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The Delaware gazette. [volume] (Wilmington [Del.]) 1809-1810, June 06, 1810, Image 1

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THE DELAWARE GAZETTE.
VOL. L]
WILMINGTON. WKî)N'I< SOA~V." JUNE r>. 1810 .
[NO. 95
Printed and Published
On Wednesdays and Saturdays
BY JOSEPH JONES,
Jn Market street, a few doors above the B .nfc of
Delaware.
CONDITIONS.
J, Tue Dsi. aware Gazette aha I be published
a targe folio
every Wednesday and Saturday,
sheet.
II. The price shall be tour dolt.ars per annum,
exclusive of postage, payable half-yearly in advance.
HI. No subscription will be received for a shorter
period than one year.
IV. Subscribers shall have the riqht of discontinuing
their subscription a» the end of a year from the '
time of their subscribing, by paying what may be
«lue, and giving notice of Aoir invention.
V. Advertisements, not exceeding sixteen lines, will
be inserted four times for one dollar, and for every
subsequent insertion twenty cents—longer
til« same proportion ; but a reasonable discount
will be made in favor of those who advertise by the
ones in
year, half-year, or quarter.
VI. AM articles of a personal or private nature
be charged as advertisements, and must be paid
riU
for before insertion.
VII. Advertisements, notices, &c. of all religions
rithin the state of De
and charitable institutions,
lavrare, shall be conspicuously ir,scried gratis.
(Pj- The postage must lie paid on all letters and
communications addressed to the Editor, through the
medium of the Post-Office, or they will not be Te
tewed.
Grand Lodge of Delaware.
Grand Communicati-n of the Grand Lodge
of Delaware will be held at the Town Hell
in the Borough of Wilmington, on Monday 'he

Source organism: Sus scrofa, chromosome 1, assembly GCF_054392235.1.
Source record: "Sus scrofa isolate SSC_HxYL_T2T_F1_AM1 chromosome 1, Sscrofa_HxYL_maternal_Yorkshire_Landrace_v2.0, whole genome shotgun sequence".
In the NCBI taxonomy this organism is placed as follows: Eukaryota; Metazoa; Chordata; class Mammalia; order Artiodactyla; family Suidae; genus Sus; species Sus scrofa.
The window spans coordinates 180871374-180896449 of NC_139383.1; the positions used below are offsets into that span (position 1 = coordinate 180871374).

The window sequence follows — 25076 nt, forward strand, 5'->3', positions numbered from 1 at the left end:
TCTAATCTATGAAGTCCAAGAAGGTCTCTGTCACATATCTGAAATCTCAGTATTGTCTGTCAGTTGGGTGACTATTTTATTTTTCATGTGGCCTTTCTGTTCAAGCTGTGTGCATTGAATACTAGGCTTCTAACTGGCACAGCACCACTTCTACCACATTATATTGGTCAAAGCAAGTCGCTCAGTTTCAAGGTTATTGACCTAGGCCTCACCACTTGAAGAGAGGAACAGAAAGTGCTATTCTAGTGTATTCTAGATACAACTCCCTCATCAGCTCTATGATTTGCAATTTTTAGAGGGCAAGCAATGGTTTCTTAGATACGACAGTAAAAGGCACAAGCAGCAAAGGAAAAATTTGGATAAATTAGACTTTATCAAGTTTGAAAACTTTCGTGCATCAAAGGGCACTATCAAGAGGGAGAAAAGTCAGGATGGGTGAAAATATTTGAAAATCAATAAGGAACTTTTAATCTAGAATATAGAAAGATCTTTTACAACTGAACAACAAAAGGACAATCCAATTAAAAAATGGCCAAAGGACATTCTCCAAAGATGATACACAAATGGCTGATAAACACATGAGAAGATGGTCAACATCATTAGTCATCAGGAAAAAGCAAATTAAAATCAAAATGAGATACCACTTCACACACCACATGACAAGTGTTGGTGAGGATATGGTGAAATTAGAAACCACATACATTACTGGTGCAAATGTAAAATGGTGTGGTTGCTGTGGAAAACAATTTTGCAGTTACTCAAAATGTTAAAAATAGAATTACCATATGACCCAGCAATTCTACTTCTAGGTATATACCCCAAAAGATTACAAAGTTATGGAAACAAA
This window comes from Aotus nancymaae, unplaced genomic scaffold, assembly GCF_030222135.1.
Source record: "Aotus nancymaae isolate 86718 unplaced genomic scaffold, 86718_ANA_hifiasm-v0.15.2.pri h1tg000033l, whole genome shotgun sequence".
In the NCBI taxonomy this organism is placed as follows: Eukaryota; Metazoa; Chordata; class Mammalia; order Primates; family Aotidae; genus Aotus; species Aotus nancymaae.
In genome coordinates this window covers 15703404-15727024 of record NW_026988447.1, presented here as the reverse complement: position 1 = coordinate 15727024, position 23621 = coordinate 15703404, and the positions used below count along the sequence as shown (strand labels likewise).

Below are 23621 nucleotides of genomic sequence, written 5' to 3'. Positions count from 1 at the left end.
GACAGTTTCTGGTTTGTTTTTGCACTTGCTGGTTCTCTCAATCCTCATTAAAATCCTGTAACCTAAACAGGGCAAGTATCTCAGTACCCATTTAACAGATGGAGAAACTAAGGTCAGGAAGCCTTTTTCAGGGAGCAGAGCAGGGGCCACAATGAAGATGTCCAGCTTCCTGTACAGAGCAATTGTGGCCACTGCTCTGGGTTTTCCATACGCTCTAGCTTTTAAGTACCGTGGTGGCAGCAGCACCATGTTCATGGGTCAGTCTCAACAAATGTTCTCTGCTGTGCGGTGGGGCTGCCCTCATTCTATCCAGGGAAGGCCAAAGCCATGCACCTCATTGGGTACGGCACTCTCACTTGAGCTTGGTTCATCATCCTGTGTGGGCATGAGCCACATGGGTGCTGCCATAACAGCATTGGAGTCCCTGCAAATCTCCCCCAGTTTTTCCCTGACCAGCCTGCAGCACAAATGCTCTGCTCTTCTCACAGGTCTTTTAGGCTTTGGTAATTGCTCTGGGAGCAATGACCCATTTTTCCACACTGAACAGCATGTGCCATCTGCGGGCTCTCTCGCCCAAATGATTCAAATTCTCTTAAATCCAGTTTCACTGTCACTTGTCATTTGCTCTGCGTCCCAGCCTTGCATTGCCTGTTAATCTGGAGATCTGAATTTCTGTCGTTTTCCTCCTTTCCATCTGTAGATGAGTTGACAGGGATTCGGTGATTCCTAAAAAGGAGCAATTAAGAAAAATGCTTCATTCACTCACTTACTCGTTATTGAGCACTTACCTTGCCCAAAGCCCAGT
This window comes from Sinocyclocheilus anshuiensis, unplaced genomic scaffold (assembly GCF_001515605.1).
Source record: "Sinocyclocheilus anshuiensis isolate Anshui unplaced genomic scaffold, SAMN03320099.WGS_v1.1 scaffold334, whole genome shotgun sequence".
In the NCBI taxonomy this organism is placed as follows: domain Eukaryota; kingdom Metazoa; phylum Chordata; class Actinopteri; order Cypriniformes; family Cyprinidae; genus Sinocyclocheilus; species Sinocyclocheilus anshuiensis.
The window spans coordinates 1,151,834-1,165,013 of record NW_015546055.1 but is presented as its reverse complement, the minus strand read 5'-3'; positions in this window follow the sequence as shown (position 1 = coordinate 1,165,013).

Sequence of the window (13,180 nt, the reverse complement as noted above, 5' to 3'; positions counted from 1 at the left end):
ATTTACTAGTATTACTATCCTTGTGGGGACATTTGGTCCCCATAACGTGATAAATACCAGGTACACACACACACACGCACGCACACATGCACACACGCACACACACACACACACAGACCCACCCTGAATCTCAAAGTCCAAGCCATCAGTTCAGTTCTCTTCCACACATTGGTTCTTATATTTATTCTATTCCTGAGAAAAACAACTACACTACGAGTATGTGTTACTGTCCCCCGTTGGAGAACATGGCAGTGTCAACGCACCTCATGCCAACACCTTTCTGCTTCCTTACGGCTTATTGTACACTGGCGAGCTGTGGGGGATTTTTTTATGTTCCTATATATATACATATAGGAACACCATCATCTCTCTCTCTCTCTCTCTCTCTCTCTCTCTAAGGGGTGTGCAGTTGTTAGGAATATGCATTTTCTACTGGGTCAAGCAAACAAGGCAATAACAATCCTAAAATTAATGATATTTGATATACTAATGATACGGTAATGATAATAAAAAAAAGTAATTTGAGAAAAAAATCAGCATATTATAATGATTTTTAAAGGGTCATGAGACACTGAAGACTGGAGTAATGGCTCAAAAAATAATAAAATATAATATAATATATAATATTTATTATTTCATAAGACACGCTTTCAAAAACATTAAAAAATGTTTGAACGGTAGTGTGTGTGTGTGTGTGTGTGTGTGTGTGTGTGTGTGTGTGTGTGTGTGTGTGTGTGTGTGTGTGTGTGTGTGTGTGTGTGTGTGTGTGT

2. r ,lh* day of June next, at ten o'c lock in the
' ur at whi'-h tile M isters, Past Masters
null Wardens of the several Lodges through,
the State are requested !r> at'end.—Published by
order of the Womhinful JESSE GREEN, Esq.
Grand Master of Masons fur the state of Dela
ware.
A
inornu
it
Edward Roche,
' Grand Srcritcry.
M>y '23, 1910.
9'.
AN away from the Star Office, in Easton, !
Mil. on Saturday the 19th of May tust, j
an apprentice boy, by the name of Joseph Jlurk , I
about 15 years of age, but fmall for that age, j
lively and free fpeken, looks paie when fpoken
to fliarp, very artful, and may change hi«
name and p oftffi in—-lie is a fast and tole-ab'e
correft compofitor ; bad on when he ian away,a
brewn cloth jacket, dark caffimere panmlets,
&c. The abat e reward will be paid to any '
pterion apprehending (aid boy, f taken our of
th-state of Ma 1 yland. O' ten d-dla:s if taken
in the state, and fecund I'o that I get him, with
leafonable expences if brought home.
It s prefumed he is mak ng for Wilmington
anti Philadelphia. The editou of paper? in
tliofe places are folicited to giv« the abnve a
few infertions, and the favor will be cheei fully
returned.
* The 24th being Sunday.
Turks Island Salt and Antigua
Hum.
0\V landing fretp on bnard the slon'
C.ipt. Yo'k, at Mve.Vohallh' wharf,
hhds. Antigua
N
,000
biulv-ls Tilths Island SALT
1U. M of a superior quality—for «»le by
S \Mi.. Sr TlIOs. HANSON.
May 2, 1Ä10.
tf.
Twentv Dollars Reward.
R
TIIOS. PERRIN SMITH.
P. S. All perfons are forwarned harbouring
ftit! boy at lheir peril.
Star office. Easton, Mil.
May 30, 19I0.
4t
J
FOR SALK,
At tue Book store of M. R. Lockcrman, Wil
nti igton, Del.
A SUMMARY VIEW,
OF. THF.
E'/idence axd I'Hectical impoh
tance
or THE
CHRISTIAN REVELATION :
ltd! e.'iis of discourses addressed to young per
sans,
BY THOMAS BELSIJAM,
Minhtrr eft be Unitarian Chapel, in hissez street.
This volume i* divided into s : x discourse»,viz
l't. Preliminary observations. The question ?tj
toj. l'hiln fjjliical arguments for the Christian
revthi'ion.
2.1. D'uect histoiicai evidence of the citrilian?
tcveUtir.n.
31. Propbedc and internal evidence of the
rVirisi'.an revelation.
istian reveLtion from
Evidences of the «
-s'iuc.iiv of lb'
The practical
4.
Je
isb scriptures.
of tbs' Christian
reve,a
'inn,
Wilmington Colle ge.
T HE Truftees of the Wilmington College,